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"Like the messianic Walt Whitman . . . Henri Cole has spent his career tallying ecstatic and multifarious encounters with physical reality. Such encounters permeate this sumptuous new collection of poems, in which Cole is to be found addressing a pig, a strand of seaweed, and even a mosquito. A characteristic tone of awed ingenuousness . . . is one Cole has learned from Blake and Bishop, though he also keeps an ear to the ground of contemporary speech, describing a torrential downpour as 'rain on steroids.' Cole is known for his hair-raising erotic intimacy . . . but these poems are emphatically universal. 'How can I / defend myself against what I want?' Cole asks with voluptuous candor, and leaves it to us to infer the answer. He can’t, and neither can we."—The New Yorker
"Henri Cole stretches the limits of his minimalist style, delves deeper into family memory, and widens the scope of the tensions he explores . . . As a minimalist, Cole comes by ingenuousness naturally . . . After a career of deftly conjuring evocative imagery, Cole has earned the right to utter plain speech . . . No mere ephemeral beauties, Cole’s spare, masterfully controlled poems are a sustaining activity, a psychological and emotional accounts are settled and admonishments are meted out, but always with generosity and affection . . . James Baldwin warned that there is something cruel about sentimentality because it is a lie. So in order to really honor the people we love or grieve for, the whole messiness of desire or loss must be permitted to illuminate a poem. Henri Cole’s Touch exposes us to both the necessary function to help keep the poet, and the reader, safely positioned in the world."—James Cihlar, Coldfront
"Henri Cole’s Touch is a book of reckonings . . . Cole engages the full spirit of reckoning; harshness and comfort of such light."—Paul Otremba, The Houston Chronicle
"Touch, a new collection of poems by Henri Cole published this week by Farrar, Straus and Giroux, offered ample aesthetic rewards. Cole . . . writes in a spare, plain-spoken style, touching on such themes as his mother's death and his lover's drug addiction. Our favorite poems here are specific, precise and grounded in nature, human or otherwise. They're tender and compassionate but clear-eyed, and there's something, if we may presume to say, masculine in their stance."—Bay Area Reporter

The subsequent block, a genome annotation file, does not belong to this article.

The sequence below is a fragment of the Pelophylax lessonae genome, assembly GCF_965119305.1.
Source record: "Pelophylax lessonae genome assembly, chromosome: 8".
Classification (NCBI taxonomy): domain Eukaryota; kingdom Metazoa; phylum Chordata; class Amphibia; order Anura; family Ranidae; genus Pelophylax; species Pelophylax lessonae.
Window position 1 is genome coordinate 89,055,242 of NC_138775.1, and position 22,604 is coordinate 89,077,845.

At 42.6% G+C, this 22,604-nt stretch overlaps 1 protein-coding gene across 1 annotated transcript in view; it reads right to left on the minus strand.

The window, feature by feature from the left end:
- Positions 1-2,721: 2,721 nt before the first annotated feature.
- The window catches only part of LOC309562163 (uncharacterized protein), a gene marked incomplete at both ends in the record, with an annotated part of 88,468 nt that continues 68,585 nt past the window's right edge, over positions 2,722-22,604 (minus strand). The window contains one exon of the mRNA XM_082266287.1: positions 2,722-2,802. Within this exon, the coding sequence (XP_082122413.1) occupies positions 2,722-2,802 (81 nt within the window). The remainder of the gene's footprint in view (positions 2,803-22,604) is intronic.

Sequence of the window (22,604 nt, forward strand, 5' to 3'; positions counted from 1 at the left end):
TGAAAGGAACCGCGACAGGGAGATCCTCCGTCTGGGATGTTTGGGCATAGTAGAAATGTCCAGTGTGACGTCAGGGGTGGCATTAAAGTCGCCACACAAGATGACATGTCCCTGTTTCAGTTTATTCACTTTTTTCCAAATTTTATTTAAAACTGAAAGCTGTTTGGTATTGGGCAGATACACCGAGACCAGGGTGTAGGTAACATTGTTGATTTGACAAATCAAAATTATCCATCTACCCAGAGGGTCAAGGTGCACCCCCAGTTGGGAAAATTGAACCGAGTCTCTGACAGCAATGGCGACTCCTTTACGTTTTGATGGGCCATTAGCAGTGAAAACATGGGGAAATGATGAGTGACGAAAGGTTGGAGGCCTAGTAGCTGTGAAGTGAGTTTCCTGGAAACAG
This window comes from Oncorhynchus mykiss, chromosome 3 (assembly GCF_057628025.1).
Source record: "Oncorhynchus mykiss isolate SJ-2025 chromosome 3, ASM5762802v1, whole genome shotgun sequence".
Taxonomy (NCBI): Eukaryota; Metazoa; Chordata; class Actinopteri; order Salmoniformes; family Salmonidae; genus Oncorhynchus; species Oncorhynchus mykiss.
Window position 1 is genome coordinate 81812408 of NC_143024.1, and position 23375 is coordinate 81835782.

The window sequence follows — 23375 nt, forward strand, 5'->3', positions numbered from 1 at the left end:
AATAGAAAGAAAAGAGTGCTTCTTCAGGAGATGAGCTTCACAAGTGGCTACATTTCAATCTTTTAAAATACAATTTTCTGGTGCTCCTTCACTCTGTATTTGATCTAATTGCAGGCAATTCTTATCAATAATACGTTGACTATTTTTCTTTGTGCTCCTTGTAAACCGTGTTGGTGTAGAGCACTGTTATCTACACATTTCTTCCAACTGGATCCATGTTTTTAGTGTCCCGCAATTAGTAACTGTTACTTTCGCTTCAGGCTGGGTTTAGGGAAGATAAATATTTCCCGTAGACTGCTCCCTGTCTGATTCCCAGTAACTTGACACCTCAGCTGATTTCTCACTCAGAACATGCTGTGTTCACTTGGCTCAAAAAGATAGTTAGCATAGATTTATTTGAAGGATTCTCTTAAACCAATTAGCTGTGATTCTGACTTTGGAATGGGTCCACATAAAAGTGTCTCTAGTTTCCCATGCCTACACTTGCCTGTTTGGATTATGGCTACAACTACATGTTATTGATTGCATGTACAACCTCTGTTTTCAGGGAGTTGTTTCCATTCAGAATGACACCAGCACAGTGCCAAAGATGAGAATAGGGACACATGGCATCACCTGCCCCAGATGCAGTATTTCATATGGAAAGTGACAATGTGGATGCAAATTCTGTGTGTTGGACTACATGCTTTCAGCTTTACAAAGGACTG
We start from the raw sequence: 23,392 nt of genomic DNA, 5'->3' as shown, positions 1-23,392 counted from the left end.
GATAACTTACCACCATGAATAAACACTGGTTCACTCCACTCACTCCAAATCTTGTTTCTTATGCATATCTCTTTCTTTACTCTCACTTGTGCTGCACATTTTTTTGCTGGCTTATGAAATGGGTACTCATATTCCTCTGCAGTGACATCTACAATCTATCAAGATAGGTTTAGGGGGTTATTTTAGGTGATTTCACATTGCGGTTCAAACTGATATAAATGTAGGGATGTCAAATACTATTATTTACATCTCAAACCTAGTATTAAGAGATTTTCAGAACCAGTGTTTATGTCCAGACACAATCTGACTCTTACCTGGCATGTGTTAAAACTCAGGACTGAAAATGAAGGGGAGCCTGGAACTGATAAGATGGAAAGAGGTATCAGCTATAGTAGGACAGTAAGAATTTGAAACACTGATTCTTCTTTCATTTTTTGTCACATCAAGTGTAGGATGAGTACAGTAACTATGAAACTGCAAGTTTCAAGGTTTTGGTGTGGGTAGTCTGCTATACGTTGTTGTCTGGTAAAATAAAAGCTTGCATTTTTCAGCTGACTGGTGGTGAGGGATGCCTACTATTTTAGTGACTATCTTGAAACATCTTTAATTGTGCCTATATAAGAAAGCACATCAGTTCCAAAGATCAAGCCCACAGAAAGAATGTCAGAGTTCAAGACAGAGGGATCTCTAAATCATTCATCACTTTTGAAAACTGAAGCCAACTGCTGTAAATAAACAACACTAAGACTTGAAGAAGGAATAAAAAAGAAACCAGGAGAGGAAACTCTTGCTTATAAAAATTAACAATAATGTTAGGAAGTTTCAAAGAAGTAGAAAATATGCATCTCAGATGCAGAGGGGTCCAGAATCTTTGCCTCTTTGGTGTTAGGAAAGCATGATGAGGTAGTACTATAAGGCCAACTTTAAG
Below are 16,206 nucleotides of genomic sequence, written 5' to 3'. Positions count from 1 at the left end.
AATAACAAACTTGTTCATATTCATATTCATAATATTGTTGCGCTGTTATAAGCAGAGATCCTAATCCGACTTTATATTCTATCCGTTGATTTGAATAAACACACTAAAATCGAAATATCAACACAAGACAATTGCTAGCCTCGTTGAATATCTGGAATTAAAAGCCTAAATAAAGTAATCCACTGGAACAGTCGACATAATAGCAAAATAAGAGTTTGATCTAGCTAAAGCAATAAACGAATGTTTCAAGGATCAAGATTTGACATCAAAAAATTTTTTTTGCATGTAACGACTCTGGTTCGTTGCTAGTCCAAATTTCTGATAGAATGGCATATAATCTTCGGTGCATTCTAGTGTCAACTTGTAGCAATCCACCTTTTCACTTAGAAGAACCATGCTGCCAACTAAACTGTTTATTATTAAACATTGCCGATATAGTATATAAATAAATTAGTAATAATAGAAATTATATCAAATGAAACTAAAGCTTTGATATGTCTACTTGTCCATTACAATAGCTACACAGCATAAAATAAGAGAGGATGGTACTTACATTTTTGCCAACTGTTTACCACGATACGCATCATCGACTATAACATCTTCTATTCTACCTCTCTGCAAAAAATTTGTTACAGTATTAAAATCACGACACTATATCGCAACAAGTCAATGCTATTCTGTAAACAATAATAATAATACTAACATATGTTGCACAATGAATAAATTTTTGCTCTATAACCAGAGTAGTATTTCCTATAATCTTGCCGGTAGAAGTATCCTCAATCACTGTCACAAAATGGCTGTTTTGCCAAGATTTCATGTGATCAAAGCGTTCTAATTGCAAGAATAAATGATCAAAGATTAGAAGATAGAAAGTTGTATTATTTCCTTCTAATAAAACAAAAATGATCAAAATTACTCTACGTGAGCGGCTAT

"In a cynical age, the Wordsworthian poetry of 'powerful feelings' may be the hardest to write successfully, but Cole has mastered the genre convincingly enough in more than two decades to garner widespread critical praise . . . this new collection of plain-spoken lyrics, many of them sonnets, continues the poet's quest to connect his own physicality and emotion to the larger world by 'seeing into love, seeing into suffering.' The external prompts for this connection may be as innocuous as hens, seaweed, and bats or as devastating as the death of the poet's mother and a relationship with a drug-addicted lover . . . Moving through 'fraught territories/ of self and family' in so heightened a state of awareness risks solipsism and sentimentality, but Cole's meticulous craft prevents his fragile-boned structures from tipping either way, revealing an aesthetic and tonal awareness of equally impressive magnitude."—Fred Muratori, Library Journal
"Cole’s . . . book of poems may be his most sensitive (in the manner of a compass needle), pointing as precisely as possible to the various sources of a lifetime’s fragility and emotional power. Written mostly in the pseudo-sonnets he’s developed in his recent books, these poems take long, at times excruciating looks at memories that Cole’s speakers must force themselves to learn from . . . It’s as if Cole’s extreme attention manages, somehow, to simultaneously magnify and sooth aloneness, a mystery like the one into which a pair of free canaries fly in the book’s title poem: 'Though they didn’t know where they were going,/ they made their prettiest song of all.'"—Publishers Weekly
Henri Cole was born in Fukuoka, Japan, and was raised in Virginia. The recipient of many awards, he is the author, most recently, of Pierce the Skin (FSG, 2010); Blackbird and Wolf (FSG, 2007); Middle Earth (FSG, 2003), a Pulitzer Prize finalist; and The Visible Man (FSG, 1998).